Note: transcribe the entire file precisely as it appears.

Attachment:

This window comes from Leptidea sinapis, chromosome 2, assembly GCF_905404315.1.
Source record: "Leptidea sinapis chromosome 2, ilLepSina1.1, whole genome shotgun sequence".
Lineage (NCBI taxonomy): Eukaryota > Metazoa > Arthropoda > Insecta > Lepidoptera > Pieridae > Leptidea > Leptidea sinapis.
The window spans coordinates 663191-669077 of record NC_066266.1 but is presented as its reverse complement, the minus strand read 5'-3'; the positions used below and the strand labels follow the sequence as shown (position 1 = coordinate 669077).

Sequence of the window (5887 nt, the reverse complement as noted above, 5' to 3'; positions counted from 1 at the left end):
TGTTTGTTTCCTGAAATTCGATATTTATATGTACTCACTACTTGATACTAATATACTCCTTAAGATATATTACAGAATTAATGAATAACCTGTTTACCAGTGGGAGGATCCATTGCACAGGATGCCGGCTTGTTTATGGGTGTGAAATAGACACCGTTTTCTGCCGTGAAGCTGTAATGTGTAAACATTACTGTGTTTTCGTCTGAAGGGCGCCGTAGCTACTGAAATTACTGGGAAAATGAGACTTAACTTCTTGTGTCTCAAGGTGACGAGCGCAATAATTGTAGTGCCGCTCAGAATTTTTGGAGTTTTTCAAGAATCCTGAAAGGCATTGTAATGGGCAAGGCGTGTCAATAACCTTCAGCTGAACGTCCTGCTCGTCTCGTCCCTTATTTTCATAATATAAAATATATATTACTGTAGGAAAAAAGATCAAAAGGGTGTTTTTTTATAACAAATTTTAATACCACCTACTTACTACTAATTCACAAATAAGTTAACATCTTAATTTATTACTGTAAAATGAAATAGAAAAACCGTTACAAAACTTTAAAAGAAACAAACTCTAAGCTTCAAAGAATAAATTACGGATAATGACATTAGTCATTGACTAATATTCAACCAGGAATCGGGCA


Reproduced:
This window comes from Leptidea sinapis, chromosome 2, assembly GCF_905404315.1.
Source record: "Leptidea sinapis chromosome 2, ilLepSina1.1, whole genome shotgun sequence".
Lineage (NCBI taxonomy): Eukaryota > Metazoa > Arthropoda > Insecta > Lepidoptera > Pieridae > Leptidea > Leptidea sinapis.
The window spans coordinates 663191-669077 of record NC_066266.1 but is presented as its reverse complement, the minus strand read 5'-3'; the positions used below and the strand labels follow the sequence as shown (position 1 = coordinate 669077).

Sequence of the window (5887 nt, the reverse complement as noted above, 5' to 3'; positions counted from 1 at the left end):
TGTTTGTTTCCTGAAATTCGATATTTATATGTACTCACTACTTGATACTAATATACTCCTTAAGATATATTACAGAATTAATGAATAACCTGTTTACCAGTGGGAGGATCCATTGCACAGGATGCCGGCTTGTTTATGGGTGTGAAATAGACACCGTTTTCTGCCGTGAAGCTGTAATGTGTAAACATTACTGTGTTTTCGTCTGAAGGGCGCCGTAGCTACTGAAATTACTGGGAAAATGAGACTTAACTTCTTGTGTCTCAAGGTGACGAGCGCAATAATTGTAGTGCCGCTCAGAATTTTTGGAGTTTTTCAAGAATCCTGAAAGGCATTGTAATGGGCAAGGCGTGTCAATAACCTTCAGCTGAACGTCCTGCTCGTCTCGTCCCTTATTTTCATAATATAAAATATATATTACTGTAGGAAAAAAGATCAAAAGGGTGTTTTTTTATAACAAATTTTAATACCACCTACTTACTACTAATTCACAAATAAGTTAACATCTTAATTTATTACTGTAAAATGAAATAGAAAAACCGTTACAAAACTTTAAAAGAAACAAACTCTAAGCTTCAAAGAATAAATTACGGATAATGACATTAGTCATTGACTAATATTCAACCAGGAATCGGGCA